Georgia Postpones Its Primary as Virus Upends Voting

Georgia will postpone its March 24 presidential primary for nearly two months, officials said Saturday, becoming the second state to delay voting in response to the coronavirus outbreak.

The move comes as officials in the next four states scheduled to vote in the primary — Arizona, Florida, Illinois and Ohio — have all indicated they intend to hold their elections on Tuesday as planned, issuing a joint statement on Friday expressing confidence that ballots can be safely cast.

Louisiana on Friday became the first state to postpone its primary, announcing that the April 4 election would be delayed by more than two months.

The Georgia primary will now be held May 19. The change was first reported by The Atlanta Journal-Constitution.

The sudden decision by Georgia, announced Saturday night, comes as the viral outbreak has upended the presidential campaigns and people worry about gatherings and places where they might become infected.

“Events are moving rapidly and my highest priority is the health of our poll workers, their families, and the community at large,” said Brad Raffensperger, the Georgia secretary of state, in a statement issued to The Journal-Constitution on Saturday.

Several other states this week said they were considering changes to voting to address the outbreak. Wyoming suspended the in-person portion of its Democratic caucuses, saying residents would be able to either vote by mail or drop off their ballots at a county polling location. Officials in Connecticut, Maryland and Pennsylvania said they were considering various measures to encourage voting by mail.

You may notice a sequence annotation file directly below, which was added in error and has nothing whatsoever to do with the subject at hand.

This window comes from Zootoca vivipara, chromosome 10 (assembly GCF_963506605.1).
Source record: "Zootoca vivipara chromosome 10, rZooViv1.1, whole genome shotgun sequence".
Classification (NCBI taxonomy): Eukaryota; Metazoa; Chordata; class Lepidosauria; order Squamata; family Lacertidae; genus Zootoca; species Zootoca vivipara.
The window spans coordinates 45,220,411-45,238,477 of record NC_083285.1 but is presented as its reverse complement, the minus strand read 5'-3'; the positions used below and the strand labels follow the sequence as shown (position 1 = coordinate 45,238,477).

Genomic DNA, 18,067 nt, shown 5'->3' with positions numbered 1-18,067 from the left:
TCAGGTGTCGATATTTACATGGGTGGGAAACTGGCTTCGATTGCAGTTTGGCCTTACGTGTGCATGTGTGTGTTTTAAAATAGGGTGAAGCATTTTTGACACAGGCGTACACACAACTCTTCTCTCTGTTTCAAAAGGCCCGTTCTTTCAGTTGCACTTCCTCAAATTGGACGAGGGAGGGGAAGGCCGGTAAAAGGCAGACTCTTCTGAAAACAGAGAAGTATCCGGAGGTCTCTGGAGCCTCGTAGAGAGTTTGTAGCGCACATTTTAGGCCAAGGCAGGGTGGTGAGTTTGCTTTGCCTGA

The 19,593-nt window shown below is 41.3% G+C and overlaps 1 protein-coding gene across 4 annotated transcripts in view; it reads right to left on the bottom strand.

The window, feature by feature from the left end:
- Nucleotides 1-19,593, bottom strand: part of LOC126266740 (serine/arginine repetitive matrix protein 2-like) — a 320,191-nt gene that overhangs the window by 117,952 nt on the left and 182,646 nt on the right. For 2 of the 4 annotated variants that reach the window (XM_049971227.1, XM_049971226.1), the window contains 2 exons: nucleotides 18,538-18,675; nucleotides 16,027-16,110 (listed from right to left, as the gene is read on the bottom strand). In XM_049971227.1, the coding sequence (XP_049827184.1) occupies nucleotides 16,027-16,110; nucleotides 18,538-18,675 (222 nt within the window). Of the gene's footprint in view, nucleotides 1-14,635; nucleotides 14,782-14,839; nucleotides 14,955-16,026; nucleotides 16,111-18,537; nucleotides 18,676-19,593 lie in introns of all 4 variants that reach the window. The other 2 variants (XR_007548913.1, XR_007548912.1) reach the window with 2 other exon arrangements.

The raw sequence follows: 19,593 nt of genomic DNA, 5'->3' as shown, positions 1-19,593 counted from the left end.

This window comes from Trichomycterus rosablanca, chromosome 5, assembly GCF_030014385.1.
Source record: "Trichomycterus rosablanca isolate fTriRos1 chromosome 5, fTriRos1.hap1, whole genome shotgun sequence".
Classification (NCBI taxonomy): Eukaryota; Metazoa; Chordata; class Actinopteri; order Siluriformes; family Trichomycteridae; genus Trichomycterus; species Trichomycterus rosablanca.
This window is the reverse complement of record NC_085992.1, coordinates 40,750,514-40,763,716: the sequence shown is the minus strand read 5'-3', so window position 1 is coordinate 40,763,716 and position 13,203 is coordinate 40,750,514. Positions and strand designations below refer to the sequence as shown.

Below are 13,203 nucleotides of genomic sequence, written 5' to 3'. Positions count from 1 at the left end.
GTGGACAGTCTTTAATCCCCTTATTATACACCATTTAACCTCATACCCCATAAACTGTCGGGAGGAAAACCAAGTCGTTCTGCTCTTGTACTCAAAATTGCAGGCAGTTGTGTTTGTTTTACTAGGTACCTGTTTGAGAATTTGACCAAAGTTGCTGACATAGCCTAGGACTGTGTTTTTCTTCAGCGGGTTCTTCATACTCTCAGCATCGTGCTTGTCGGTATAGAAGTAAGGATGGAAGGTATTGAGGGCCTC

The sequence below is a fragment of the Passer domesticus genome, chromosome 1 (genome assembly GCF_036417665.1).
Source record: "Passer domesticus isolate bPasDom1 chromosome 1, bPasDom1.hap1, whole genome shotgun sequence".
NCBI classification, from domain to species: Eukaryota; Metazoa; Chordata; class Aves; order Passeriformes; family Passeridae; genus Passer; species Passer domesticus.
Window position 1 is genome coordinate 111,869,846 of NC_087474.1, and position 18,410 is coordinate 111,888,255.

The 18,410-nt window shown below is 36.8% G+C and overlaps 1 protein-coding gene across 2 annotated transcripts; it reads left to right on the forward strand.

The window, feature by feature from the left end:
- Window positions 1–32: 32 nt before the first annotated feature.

In a statement, the Georgia Democratic Party said that it had endorsed the decision to delay the primary election in light of the public health emergency created by the coronavirus and the increased risk to both the public and poll workers.

“Our priority is to protect the health and safety of all Georgians and to ensure that as many Georgians as possible have an opportunity to vote,” said State Senator Nikema Williams, the chairwoman of the Democratic Party of Georgia. “Continued in-person voting could compromise both goals.”

Votes that have already been cast in person or by mail will still count, Ms. Williams said.

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